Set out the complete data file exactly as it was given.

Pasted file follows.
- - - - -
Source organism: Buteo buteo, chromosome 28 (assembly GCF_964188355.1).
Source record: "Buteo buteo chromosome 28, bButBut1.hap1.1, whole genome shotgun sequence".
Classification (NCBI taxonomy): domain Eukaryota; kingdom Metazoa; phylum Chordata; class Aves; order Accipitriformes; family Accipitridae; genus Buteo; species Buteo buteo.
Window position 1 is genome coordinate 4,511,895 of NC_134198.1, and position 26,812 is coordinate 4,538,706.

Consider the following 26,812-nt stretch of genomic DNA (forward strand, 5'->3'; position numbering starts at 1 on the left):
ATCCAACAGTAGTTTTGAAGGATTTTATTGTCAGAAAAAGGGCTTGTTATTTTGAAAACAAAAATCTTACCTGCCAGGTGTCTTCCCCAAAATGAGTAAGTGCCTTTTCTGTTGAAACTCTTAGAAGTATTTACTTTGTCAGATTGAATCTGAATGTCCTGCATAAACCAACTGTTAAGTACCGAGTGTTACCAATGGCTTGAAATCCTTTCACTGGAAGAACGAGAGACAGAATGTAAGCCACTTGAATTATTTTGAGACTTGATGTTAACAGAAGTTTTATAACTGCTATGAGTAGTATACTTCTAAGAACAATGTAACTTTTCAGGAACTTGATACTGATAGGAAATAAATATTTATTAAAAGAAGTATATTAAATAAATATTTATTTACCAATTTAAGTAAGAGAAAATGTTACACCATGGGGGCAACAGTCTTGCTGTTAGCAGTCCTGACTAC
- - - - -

Source organism: Buteo buteo, chromosome 28 (assembly GCF_964188355.1).
Source record: "Buteo buteo chromosome 28, bButBut1.hap1.1, whole genome shotgun sequence".
Classification (NCBI taxonomy): domain Eukaryota; kingdom Metazoa; phylum Chordata; class Aves; order Accipitriformes; family Accipitridae; genus Buteo; species Buteo buteo.
Window position 1 is genome coordinate 4,511,895 of NC_134198.1, and position 26,812 is coordinate 4,538,706.

Consider the following 26,812-nt stretch of genomic DNA (forward strand, 5'->3'; position numbering starts at 1 on the left):
ATCCAACAGTAGTTTTGAAGGATTTTATTGTCAGAAAAAGGGCTTGTTATTTTGAAAACAAAAATCTTACCTGCCAGGTGTCTTCCCCAAAATGAGTAAGTGCCTTTTCTGTTGAAACTCTTAGAAGTATTTACTTTGTCAGATTGAATCTGAATGTCCTGCATAAACCAACTGTTAAGTACCGAGTGTTACCAATGGCTTGAAATCCTTTCACTGGAAGAACGAGAGACAGAATGTAAGCCACTTGAATTATTTTGAGACTTGATGTTAACAGAAGTTTTATAACTGCTATGAGTAGTATACTTCTAAGAACAATGTAACTTTTCAGGAACTTGATACTGATAGGAAATAAATATTTATTAAAAGAAGTATATTAAATAAATATTTATTTACCAATTTAAGTAAGAGAAAATGTTACACCATGGGGGCAACAGTCTTGCTGTTAGCAGTCCTGACTAC